No catches, no fine print just unconditional book loving for your children with their favourites saved to their own digital bookshelf.
New members get entered into our monthly draw to win £100 to spend in your local bookshop plus lots lots more...Find out more
Winner of Carnegie Award 2009 and the Bisto Irish Children's Book Award 2009 and shortlisted for the . New and challenging book full of mystery and shadows from recently deceased author Siobhan Dowd. Both terrifying and fascinating from the start, Bog Child is a must-read for 2009. The plot follows Fergus a boy who finds the body of a child, and it looks like she's been murdered. All of a sudden a little voice is coming to him in his dreams, and Fergus must cope with getting caught up in further troubles around his home of Northern Ireland.
What the Carnegie Award judges said:
'This is a beautifully written and controlled novel, strong on dialogue but with some beautiful descriptive phrases as well. The dual narrative is deftly done and Dowd is very good on family relationships and the atmosphere of the times. The ending is satisfying, and the whole believable and unflinching.'
From Siobhan Dowd:
'The protagonists in my stories aren’t human rights heroes in the conventional sense. They are ordinary people living in England and Ireland who find extraordinary ways to overcome the difficulties in their lives and for me that’s the essence of any good story: it’s where the ordinary meets the extraordinary.'
From David Fickling, the author's publisher:
'In 2007 Siobhan Dowd was voted one of the twenty-five British writers for the future (only three were children’s writers). Siobhan is still very much a writer for the future. Everybody should read her.'
Siobhan sadly only wrote 4 books in total before her tragic death from cancer in 2007. They are Solace of the Road, Bog Child, A Swift Pure Cry and The London Eye Mystery but her memory lives on in a Trust that has been set up in her name as well as through her writing.
Every penny of royalties from Siobhan's book sales go to the trust that has been set up in her memory - www.siobhandowdtrust.org
Two years after her untimely death from breast cancer at the age of 47, Siobhan Dowd’s fourth and final novel, ‘Bog Child’, has been awarded the UK’s premier accolade for children’s writing.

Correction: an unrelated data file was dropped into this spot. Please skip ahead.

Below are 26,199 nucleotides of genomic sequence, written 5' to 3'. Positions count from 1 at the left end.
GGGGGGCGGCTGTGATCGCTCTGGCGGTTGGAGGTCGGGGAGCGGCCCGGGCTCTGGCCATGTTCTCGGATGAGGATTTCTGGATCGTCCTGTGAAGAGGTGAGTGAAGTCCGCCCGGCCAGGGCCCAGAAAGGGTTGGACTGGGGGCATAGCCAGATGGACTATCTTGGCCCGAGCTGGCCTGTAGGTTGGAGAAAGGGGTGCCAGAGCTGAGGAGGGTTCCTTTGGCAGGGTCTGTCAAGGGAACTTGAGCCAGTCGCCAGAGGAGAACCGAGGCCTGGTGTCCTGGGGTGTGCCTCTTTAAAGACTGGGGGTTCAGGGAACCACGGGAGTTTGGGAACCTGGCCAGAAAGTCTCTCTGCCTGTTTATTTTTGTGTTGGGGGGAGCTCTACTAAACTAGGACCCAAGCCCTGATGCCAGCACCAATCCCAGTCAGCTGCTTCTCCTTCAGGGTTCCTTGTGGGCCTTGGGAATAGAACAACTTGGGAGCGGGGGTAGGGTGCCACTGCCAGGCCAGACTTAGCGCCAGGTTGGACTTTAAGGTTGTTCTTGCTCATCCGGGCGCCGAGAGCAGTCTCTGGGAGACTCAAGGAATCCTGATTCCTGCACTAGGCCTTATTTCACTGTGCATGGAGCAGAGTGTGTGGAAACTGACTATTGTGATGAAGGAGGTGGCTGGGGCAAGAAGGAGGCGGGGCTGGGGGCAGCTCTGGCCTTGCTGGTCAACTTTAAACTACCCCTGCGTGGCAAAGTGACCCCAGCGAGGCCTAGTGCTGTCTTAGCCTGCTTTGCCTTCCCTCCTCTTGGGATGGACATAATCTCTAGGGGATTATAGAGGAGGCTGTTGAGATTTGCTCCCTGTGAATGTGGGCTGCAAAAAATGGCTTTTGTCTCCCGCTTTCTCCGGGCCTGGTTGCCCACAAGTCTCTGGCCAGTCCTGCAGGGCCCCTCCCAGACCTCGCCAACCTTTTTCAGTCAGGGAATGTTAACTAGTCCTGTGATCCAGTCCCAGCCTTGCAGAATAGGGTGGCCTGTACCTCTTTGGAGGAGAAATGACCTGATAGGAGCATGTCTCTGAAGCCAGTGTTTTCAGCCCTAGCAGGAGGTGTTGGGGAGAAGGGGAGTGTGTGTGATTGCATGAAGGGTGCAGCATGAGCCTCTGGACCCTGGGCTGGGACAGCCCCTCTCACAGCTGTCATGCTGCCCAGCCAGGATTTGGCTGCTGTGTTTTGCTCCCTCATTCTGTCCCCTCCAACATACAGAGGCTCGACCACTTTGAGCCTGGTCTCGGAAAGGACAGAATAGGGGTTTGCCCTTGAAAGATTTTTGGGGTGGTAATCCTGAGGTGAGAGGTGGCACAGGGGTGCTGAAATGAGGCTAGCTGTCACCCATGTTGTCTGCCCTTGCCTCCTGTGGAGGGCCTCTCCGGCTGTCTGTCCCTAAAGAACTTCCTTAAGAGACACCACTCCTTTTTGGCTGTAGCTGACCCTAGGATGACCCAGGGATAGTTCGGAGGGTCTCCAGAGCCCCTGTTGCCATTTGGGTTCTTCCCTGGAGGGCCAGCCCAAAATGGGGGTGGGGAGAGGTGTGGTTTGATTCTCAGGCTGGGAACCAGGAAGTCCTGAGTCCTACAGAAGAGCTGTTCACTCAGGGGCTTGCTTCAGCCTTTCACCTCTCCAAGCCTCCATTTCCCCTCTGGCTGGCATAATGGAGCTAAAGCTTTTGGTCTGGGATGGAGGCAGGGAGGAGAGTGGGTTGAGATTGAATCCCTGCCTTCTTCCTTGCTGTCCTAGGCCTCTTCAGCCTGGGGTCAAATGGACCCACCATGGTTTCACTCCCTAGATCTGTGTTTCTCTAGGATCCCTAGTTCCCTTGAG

“This is the greatest endorsement of the quality of Siobhan’s writing yet,” comments her editor and publisher, David Fickling, “The CILIP Carnegie Medal has real integrity and is unique amongst literary awards: there is no prize money; it does not reflect the commercial interests of publishers and book-sellers; it does not depend on votes or the celebrity status of the author. Judged by librarians who spend their lives connecting young people to good writing it is the purest recognition of quality writing for children.”
Set in Northern Ireland at the height of the Troubles, the story opens in 1981 close to the North-South border as teenager Fergus McCann makes an illicit raid to the South to gather peat and discovers a child’s body buried in the bogs, perfectly preserved for 2,000 years. The child’s history unfolds as Fergus struggles with the challenges of being a teenager as well as the pressure on him to take sides in the conflict.
“Set against the bleakest of backdrops, ‘Bog Child’ is profoundly heartwarming,” comments Chair of the Judges, Joy Court, “This is thanks to Dowd’s extraordinary ability to illuminate the dark corners of human existence. The reader is drawn totally into Fergus’s world; the turbulence of adolescence is vividly portrayed and equally vividly evoked is the political conflict of the time. A truly outstanding novel of great humanity.”
Publication date: 30/07/2015
Publisher: Definitions an imprint of Random House Children's Publishers UK
Publication date: 06/01/2011
Publisher: David Fickling Books an imprint of Random House Children's Books
Publication date: 05/02/2009
Publisher: Random House Children's Books
|Publication date:||6th January 2011|
|Publisher:||David Fickling Books an imprint of Random House Children's Books|
|Suitable for:||13+ readers|
'The protagonists in my stories aren’t human rights heroes in the conventional sense. They are ordinary people living in England and Ireland who find extraordinary ways to overcome the difficulties in their lives and for me that’s the essence of any good story: it’s where the ordinary meets the extraordinary.' – Siobhan Dowd 'In 2007 Siobhan Dowd was voted one of the twenty-five British writers for the future (only three were children’s writers). Everybody should read her.' –David Fickling, the author's publisher Siobhan Dowd was born in London to Irish ...More About Siobhan Dowd